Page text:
Within minutes of the final whistle sounding Spain’s victory at Euro 2008, achieved via a ruthless brand of possession football laced with purposeful attacks, managers and coaches began scrabbling for the chalkboard.

Football is cyclical; a copy-cat sport. In the same fashion NFL teams are observing the Seattle Seahawks’ “Legion of Boom” with a furrowed brow and wisp of intrigue, football managers constantly look to replicate that winning formula and develop it ever further.

The lessons from Euro 2008 were simple: possession-based football mixed with incisive attacks led to near-certain victory. Luis Aragones’ 4-4-2/4-3-3, utilising one holding midfielder, three creators and two attackers shaped the next half-decade of football.

Six years on we’re obsessed with possession, but the FIFA World Cup 2014—among other events—has shown having the ball isn’t that important.

Perhaps at first they were just anomalies: Jupp Heynckes’ Bayern Munich (2013) played a very different brand of football to what we’d become accustomed to, ripping the possession-based rulebook to shreds with a physically dominant, zonal method of playing.

Real Madrid’s irresistible performance against Pep Guardiola’s tiki-taka-inspired Bayern this year in the Champions League sounded the death knells for Xavi’s bread and butter, yet opened up huge potential for another at the same time.

Now, we’re seeing it on the world’s biggest stage.

The statistics make for galling reading if you’re a coach whose “brand” is to keep the ball. According to WhoScored.com, Spain, Italy, England, Ivory Coast and Japan averaged some of the most possession over the course of their three games.

Each of those teams exited at the group stage, while two other high scorers—Germany (63.2 percent) and Argentina (65.1 percent)—really struggled to get going initially despite eventually contesting the final (after changing styles!).

Lionel Messi bailed La Albiceleste out four times in a row and once his magic wore off, his team fell. Meanwhile, Die Mannschaft turned instead to Sami Khedira’s power running and Toni Kroos’ delightful positioning instead of pass-and-move. They even cut their average possession time down from 3.4 to 1.1 seconds.


At the far end of the scale, Algeria (39.6 percent), Costa Rica (41.9 percent), Netherlands (43.7 percent) and Colombia (45.9 percent) were some of the most entertaining, ruthless and successful sides on show in Brazil.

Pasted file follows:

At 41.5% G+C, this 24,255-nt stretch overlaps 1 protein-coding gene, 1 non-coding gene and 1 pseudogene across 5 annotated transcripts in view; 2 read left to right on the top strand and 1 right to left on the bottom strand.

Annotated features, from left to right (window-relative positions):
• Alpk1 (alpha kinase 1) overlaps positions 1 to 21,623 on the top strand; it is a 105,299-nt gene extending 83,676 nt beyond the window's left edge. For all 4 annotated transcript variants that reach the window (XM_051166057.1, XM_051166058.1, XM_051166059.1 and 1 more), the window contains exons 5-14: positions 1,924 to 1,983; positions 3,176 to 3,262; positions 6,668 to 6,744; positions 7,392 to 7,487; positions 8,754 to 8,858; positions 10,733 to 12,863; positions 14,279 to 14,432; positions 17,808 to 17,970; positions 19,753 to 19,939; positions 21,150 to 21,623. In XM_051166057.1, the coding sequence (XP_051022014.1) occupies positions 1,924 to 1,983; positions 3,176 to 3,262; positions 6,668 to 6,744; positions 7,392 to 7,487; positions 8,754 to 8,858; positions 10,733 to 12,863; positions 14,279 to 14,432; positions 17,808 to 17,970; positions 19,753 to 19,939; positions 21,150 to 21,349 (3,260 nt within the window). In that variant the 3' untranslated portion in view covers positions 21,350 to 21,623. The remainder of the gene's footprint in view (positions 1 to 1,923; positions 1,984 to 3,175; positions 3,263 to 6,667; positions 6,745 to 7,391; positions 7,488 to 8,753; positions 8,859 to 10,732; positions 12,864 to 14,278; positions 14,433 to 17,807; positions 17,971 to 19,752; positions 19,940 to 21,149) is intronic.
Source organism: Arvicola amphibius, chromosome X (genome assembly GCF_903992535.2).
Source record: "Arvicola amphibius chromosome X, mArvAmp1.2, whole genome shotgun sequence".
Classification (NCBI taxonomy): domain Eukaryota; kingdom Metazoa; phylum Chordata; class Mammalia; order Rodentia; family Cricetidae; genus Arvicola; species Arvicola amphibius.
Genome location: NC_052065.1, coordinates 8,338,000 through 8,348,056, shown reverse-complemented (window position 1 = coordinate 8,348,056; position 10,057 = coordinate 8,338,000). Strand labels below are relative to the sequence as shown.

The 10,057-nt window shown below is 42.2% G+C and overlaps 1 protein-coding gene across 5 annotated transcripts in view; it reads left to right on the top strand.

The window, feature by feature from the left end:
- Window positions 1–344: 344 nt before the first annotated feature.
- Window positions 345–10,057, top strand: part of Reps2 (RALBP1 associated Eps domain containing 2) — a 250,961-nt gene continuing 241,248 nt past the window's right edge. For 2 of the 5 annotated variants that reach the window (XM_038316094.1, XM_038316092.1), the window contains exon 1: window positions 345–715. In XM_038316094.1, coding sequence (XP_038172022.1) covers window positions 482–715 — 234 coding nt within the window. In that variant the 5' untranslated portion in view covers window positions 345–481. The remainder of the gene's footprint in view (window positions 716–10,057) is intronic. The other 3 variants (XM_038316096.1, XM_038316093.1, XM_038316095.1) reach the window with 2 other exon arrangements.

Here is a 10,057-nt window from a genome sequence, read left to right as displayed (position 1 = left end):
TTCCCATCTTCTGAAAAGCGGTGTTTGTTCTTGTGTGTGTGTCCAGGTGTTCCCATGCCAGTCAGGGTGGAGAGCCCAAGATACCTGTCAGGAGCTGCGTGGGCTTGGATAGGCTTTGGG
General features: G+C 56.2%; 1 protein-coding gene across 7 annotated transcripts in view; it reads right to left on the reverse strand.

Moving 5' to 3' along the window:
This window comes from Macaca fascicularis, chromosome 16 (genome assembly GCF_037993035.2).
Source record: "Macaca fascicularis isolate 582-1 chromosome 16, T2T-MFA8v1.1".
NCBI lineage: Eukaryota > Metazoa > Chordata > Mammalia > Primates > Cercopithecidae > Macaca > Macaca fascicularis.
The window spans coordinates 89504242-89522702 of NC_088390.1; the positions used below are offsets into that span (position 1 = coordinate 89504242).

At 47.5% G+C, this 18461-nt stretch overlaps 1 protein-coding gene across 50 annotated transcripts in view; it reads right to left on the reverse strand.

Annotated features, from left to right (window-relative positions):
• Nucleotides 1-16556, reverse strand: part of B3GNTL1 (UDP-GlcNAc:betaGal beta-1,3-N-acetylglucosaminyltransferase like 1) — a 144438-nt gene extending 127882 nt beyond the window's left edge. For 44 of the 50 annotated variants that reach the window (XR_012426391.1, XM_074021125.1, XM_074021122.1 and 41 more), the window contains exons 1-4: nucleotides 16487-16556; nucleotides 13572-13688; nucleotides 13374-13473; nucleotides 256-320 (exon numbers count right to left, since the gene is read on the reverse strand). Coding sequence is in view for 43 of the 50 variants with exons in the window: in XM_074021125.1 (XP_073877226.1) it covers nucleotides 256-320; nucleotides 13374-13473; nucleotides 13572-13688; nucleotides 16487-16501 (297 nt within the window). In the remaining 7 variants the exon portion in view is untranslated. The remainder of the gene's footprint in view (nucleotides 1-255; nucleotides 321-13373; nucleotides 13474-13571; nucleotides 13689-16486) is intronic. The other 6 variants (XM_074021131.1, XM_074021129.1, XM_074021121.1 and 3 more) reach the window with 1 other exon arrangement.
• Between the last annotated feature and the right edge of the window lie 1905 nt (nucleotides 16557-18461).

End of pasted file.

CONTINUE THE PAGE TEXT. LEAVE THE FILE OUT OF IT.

If there’s a tactical theme to emerge from this competition other than the rise of the three-man defence, it’s the obvious fact that counterattacking teams have been the best by far.

Colombia had just 48 percent possession against Greece in their opener, choosing to play incisive, attacking football and look to expose their opponents’ weaknesses quickly.

That meant feeding the ball to Juan Cuadrado and letting him take risks, and within minutes he’d pinpointed the Piratiko’s weakness—Jose Holebas’ (lack of) defensive ability—turned him inside out and fired a cross over for Pablo Armero to convert.

Without the preoccupation of keeping the ball, los Cafeteros sniffed out an opening, explored it and prospered. They won the game comfortably, scoring twice more later on.

The Dutch did the same in pairing Arjen Robben and Robin van Persie up against Spain’s centre-backs one vs. one; France then played Karim Benzema in the space behind Stephan Lichtsteiner and had an easy time making quick ground down the left.

Conversely, Nigeria’s ponderous possession saw them unable to break down a stubborn Iranian defence, while Belgium have monopolised the ball throughout but struggled mightily to make their “dominance” count.

These aren’t coincidences: possession has not been paying off in Brazil, and the rise of transition-based football has taken a stranglehold over the sport.

The 2014 edition matched the 171-goal record set in France 1998 and it’s no surprise why. The flurry is sourced from the quality, incisive play on offer, and that in turn is sourced in the riskier approach many national coaches are taking.

International football is no longer a place in which 4-2-3-1 possession-based football reigns supreme, the pace of the game is slowed and the most careful team wins.

Furious, attacking football—starting from the counterattack and then evolving into its own stylistic preference—has seen the poverty gap between the “top” teams and the “rest” shrink dramatically.

It’s a more level playing field and the real stars have been shining, not bottled up amidst two banks of four, searching for a way out with a torch and a map.

World Cups are the pinnacle of the globe’s biggest, greatest sport and trends that take off in the 30 days are likely to be copied. Transition-based football will soon be the desire of every manager’s heart, and this summer we’ll see quick, mobile playmakers changing hands for big fees as formulas are set.

The question, then, becomes how to stop it. You look at Jose Mourinho’s Chelsea, who defend with six and attacking with (maximum) four at all times, utilising speed on the break and dribbling into space, and wonder whether it’s a more bleak future beckoning.

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